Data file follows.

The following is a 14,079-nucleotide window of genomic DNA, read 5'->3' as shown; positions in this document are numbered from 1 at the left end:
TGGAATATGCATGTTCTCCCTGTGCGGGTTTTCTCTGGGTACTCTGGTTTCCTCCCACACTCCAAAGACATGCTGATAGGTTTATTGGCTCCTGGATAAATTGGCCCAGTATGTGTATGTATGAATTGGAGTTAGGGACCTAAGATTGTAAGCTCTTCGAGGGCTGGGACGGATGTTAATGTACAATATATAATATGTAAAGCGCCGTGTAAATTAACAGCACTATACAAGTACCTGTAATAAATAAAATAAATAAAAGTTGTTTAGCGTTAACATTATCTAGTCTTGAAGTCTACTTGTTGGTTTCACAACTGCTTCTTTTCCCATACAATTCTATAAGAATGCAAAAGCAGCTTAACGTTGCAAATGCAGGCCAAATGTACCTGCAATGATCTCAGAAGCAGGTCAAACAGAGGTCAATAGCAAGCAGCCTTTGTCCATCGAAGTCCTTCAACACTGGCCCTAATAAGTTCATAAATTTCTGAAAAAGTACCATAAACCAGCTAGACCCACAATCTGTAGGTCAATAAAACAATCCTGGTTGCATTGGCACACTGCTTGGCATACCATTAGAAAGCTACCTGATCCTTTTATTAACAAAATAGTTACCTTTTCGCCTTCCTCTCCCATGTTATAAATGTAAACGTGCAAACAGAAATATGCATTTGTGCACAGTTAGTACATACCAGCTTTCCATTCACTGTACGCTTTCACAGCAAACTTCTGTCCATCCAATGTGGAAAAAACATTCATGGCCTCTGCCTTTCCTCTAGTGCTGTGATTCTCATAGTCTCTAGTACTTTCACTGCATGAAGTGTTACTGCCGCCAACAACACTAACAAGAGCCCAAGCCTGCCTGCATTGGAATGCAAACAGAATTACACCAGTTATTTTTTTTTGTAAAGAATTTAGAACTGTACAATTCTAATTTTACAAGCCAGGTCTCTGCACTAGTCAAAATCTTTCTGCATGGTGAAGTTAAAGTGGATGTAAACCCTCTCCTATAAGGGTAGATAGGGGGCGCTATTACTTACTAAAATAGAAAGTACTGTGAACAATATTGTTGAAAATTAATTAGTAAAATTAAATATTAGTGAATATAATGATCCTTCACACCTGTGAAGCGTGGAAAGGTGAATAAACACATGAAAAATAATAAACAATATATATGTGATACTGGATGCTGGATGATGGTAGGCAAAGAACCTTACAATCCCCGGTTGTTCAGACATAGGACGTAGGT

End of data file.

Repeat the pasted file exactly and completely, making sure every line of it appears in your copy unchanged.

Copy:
The following is a 14,079-nucleotide window of genomic DNA, read 5'->3' as shown; positions in this document are numbered from 1 at the left end:
TGGAATATGCATGTTCTCCCTGTGCGGGTTTTCTCTGGGTACTCTGGTTTCCTCCCACACTCCAAAGACATGCTGATAGGTTTATTGGCTCCTGGATAAATTGGCCCAGTATGTGTATGTATGAATTGGAGTTAGGGACCTAAGATTGTAAGCTCTTCGAGGGCTGGGACGGATGTTAATGTACAATATATAATATGTAAAGCGCCGTGTAAATTAACAGCACTATACAAGTACCTGTAATAAATAAAATAAATAAAAGTTGTTTAGCGTTAACATTATCTAGTCTTGAAGTCTACTTGTTGGTTTCACAACTGCTTCTTTTCCCATACAATTCTATAAGAATGCAAAAGCAGCTTAACGTTGCAAATGCAGGCCAAATGTACCTGCAATGATCTCAGAAGCAGGTCAAACAGAGGTCAATAGCAAGCAGCCTTTGTCCATCGAAGTCCTTCAACACTGGCCCTAATAAGTTCATAAATTTCTGAAAAAGTACCATAAACCAGCTAGACCCACAATCTGTAGGTCAATAAAACAATCCTGGTTGCATTGGCACACTGCTTGGCATACCATTAGAAAGCTACCTGATCCTTTTATTAACAAAATAGTTACCTTTTCGCCTTCCTCTCCCATGTTATAAATGTAAACGTGCAAACAGAAATATGCATTTGTGCACAGTTAGTACATACCAGCTTTCCATTCACTGTACGCTTTCACAGCAAACTTCTGTCCATCCAATGTGGAAAAAACATTCATGGCCTCTGCCTTTCCTCTAGTGCTGTGATTCTCATAGTCTCTAGTACTTTCACTGCATGAAGTGTTACTGCCGCCAACAACACTAACAAGAGCCCAAGCCTGCCTGCATTGGAATGCAAACAGAATTACACCAGTTATTTTTTTTTGTAAAGAATTTAGAACTGTACAATTCTAATTTTACAAGCCAGGTCTCTGCACTAGTCAAAATCTTTCTGCATGGTGAAGTTAAAGTGGATGTAAACCCTCTCCTATAAGGGTAGATAGGGGGCGCTATTACTTACTAAAATAGAAAGTACTGTGAACAATATTGTTGAAAATTAATTAGTAAAATTAAATATTAGTGAATATAATGATCCTTCACACCTGTGAAGCGTGGAAAGGTGAATAAACACATGAAAAATAATAAACAATATATATGTGATACTGGATGCTGGATGATGGTAGGCAAAGAACCTTACAATCCCCGGTTGTTCAGACATAGGACGTAGGT